Cameron Rasmussen is a social worker, educator and facilitator, and the Program Director at the Center for Justice at Columbia University At the Center for Justice, his work is focused on ending the punishment paradigm and advancing approaches to justice rooted in prevention, healing, and accountability. Cameron is currently a PhD student in the Social Welfare program and a senior lecturer at Columbia School of Social Work. Cameron is also a Collaborator with the Network to Advance Abolitionist Social Work (NAASW). The NAASW engages in political education, research and advocacy efforts to dismantle carceral social work while transforming our field to see abolition as a central framework for just social work practice.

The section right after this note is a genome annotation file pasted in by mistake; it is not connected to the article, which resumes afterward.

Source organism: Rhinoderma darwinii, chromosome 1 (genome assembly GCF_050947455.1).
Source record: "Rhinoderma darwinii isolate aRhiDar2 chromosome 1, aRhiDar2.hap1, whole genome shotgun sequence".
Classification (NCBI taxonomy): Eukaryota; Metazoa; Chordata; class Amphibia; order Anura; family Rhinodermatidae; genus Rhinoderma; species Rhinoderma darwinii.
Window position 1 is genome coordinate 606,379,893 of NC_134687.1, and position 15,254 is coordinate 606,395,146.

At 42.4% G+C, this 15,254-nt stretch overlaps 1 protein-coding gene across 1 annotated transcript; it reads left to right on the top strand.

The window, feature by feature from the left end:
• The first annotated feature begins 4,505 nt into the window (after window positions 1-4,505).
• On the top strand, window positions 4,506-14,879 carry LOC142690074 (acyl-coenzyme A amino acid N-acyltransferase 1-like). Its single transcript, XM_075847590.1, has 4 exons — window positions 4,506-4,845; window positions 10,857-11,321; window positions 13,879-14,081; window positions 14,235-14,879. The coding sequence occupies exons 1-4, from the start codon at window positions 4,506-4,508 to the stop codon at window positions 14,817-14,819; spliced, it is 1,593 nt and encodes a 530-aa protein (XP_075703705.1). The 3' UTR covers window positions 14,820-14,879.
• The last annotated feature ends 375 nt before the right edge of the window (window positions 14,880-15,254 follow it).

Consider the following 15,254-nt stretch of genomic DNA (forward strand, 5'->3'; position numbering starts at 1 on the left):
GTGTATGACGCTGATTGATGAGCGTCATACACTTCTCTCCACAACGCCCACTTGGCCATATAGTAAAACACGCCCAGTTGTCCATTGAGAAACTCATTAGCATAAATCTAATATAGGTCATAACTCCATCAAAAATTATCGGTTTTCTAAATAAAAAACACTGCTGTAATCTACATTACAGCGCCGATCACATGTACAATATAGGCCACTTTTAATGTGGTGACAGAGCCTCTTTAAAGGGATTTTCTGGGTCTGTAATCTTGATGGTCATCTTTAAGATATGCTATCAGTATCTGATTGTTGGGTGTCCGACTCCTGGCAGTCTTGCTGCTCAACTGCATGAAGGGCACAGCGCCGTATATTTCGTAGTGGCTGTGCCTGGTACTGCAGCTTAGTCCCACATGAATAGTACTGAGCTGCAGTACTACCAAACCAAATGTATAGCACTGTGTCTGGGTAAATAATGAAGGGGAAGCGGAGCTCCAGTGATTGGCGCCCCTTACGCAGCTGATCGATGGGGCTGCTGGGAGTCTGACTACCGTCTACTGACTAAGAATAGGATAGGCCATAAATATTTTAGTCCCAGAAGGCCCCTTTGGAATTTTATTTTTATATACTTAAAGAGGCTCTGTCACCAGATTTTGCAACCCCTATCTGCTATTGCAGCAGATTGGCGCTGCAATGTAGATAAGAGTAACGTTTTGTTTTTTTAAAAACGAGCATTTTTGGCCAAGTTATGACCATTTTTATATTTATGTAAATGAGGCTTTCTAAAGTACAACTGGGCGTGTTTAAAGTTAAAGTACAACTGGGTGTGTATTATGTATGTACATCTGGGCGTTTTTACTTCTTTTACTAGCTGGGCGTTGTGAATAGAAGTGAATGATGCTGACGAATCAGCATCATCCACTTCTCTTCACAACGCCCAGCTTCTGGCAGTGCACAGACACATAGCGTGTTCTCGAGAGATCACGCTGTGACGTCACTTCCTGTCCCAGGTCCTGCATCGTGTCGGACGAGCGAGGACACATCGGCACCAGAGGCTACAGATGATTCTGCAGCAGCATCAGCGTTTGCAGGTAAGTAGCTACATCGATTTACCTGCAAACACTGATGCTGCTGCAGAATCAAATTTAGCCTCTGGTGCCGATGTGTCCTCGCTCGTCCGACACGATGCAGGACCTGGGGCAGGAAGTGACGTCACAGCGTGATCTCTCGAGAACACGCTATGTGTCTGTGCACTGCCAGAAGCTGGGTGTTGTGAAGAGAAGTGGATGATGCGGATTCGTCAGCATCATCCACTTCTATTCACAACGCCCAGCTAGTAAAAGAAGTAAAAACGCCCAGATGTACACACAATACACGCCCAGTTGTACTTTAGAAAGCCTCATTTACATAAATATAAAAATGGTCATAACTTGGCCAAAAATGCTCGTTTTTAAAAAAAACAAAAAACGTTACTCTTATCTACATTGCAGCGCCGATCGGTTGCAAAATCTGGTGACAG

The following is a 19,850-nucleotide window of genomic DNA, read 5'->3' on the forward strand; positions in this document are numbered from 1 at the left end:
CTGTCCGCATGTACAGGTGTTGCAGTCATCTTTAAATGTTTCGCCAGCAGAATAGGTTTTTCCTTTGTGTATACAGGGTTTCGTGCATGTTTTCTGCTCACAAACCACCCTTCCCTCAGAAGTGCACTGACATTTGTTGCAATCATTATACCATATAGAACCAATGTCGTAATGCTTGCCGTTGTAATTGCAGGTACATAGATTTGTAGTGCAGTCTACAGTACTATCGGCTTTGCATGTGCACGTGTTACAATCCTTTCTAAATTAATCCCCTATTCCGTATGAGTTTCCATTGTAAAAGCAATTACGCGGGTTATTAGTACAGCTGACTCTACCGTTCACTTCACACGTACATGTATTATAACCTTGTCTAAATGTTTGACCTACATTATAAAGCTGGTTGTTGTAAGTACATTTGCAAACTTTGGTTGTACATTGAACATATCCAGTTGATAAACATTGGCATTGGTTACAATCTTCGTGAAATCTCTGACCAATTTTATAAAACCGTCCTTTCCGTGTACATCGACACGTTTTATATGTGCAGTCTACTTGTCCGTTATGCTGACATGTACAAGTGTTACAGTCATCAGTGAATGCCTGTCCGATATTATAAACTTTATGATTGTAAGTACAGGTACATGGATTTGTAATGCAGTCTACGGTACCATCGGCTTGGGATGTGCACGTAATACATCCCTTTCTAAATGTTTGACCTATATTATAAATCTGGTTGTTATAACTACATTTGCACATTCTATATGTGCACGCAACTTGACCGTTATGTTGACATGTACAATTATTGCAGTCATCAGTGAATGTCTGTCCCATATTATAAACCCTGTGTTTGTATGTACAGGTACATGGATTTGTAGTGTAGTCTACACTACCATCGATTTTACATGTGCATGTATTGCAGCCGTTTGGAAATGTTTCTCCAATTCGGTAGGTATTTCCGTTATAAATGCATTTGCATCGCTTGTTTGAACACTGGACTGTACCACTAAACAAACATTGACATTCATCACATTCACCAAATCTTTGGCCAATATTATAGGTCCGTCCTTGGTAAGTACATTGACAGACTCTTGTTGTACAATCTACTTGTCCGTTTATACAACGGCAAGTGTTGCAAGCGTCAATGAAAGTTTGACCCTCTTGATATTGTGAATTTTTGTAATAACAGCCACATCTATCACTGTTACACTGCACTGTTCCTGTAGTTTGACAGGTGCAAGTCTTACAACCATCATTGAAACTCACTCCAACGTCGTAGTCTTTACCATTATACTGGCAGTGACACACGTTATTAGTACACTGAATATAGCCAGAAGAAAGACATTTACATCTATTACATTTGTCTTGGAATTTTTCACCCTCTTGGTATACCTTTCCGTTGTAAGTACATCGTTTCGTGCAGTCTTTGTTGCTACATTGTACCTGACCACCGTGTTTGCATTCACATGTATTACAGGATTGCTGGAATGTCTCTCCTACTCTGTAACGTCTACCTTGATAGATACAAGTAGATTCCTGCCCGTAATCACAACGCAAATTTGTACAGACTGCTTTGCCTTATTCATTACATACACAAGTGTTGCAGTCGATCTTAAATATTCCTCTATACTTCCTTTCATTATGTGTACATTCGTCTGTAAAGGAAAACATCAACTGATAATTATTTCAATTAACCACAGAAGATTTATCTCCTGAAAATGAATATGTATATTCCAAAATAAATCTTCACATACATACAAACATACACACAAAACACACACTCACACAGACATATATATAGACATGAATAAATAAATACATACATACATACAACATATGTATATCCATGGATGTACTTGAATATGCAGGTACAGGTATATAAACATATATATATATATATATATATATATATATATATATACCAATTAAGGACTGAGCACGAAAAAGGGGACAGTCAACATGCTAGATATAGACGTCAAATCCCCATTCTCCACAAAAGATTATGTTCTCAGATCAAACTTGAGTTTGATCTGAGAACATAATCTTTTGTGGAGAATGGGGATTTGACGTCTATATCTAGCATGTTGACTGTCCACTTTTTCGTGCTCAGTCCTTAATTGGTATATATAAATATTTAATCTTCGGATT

Andrew Viñales was born and raised in the Bronx, New York by proud Puerto Rican and Dominican families. He is a recent initiate in the Lukumí Afro-Cuban Orisha tradition, as well as an oral historian and cultural worker passionate about highlighting the experiences of queer Afro-Latinx politics, culture, and spirituality. Currently, he is a PhD student in cultural anthropology. He hopes to develop his skills in digital storytelling and facilitation as tools to take his work outside of traditional academic settings and put it in service to Afro-Latinxs in the US and in Latin America.